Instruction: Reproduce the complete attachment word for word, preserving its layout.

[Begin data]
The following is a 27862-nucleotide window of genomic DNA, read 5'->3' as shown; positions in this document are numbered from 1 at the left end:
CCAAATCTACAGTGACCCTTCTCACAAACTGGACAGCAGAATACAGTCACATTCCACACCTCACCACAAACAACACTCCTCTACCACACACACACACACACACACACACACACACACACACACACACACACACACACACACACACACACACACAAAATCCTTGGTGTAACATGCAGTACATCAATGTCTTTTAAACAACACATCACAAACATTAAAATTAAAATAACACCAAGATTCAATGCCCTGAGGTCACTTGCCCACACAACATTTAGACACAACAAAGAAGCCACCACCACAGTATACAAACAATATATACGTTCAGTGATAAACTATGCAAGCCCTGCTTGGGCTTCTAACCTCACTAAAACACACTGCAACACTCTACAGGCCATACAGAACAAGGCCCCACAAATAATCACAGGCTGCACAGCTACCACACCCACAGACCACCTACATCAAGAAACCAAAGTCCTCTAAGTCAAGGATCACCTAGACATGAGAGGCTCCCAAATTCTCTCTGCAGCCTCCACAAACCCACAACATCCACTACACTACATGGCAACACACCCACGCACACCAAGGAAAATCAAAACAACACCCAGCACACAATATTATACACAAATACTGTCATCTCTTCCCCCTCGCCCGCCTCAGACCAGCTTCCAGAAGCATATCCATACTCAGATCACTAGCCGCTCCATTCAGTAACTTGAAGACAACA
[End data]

The following is a 27862-nucleotide window of genomic DNA, read 5'->3' as shown; positions in this document are numbered from 1 at the left end:
CCAAATCTACAGTGACCCTTCTCACAAACTGGACAGCAGAATACAGTCACATTCCACACCTCACCACAAACAACACTCCTCTACCACACACACACACACACACACACACACACACACACACACACACACACACACACACACACACACACACACAAAATCCTTGGTGTAACATGCAGTACATCAATGTCTTTTAAACAACACATCACAAACATTAAAATTAAAATAACACCAAGATTCAATGCCCTGAGGTCACTTGCCCACACAACATTTAGACACAACAAAGAAGCCACCACCACAGTATACAAACAATATATACGTTCAGTGATAAACTATGCAAGCCCTGCTTGGGCTTCTAACCTCACTAAAACACACTGCAACACTCTACAGGCCATACAGAACAAGGCCCCACAAATAATCACAGGCTGCACAGCTACCACACCCACAGACCACCTACATCAAGAAACCAAAGTCCTCTAAGTCAAGGATCACCTAGACATGAGAGGCTCCCAAATTCTCTCTGCAGCCTCCACAAACCCACAACATCCACTACACTACATGGCAACACACCCACGCACACCAAGGAAAATCAAAACAACACCCAGCACACAATATTATACACAAATACTGTCATCTCTTCCCCCTCGCCCGCCTCAGACCAGCTTCCAGAAGCATATCCATACTCAGATCACTAGCCGCTCCATTCAGTAACTTGAAGACAACA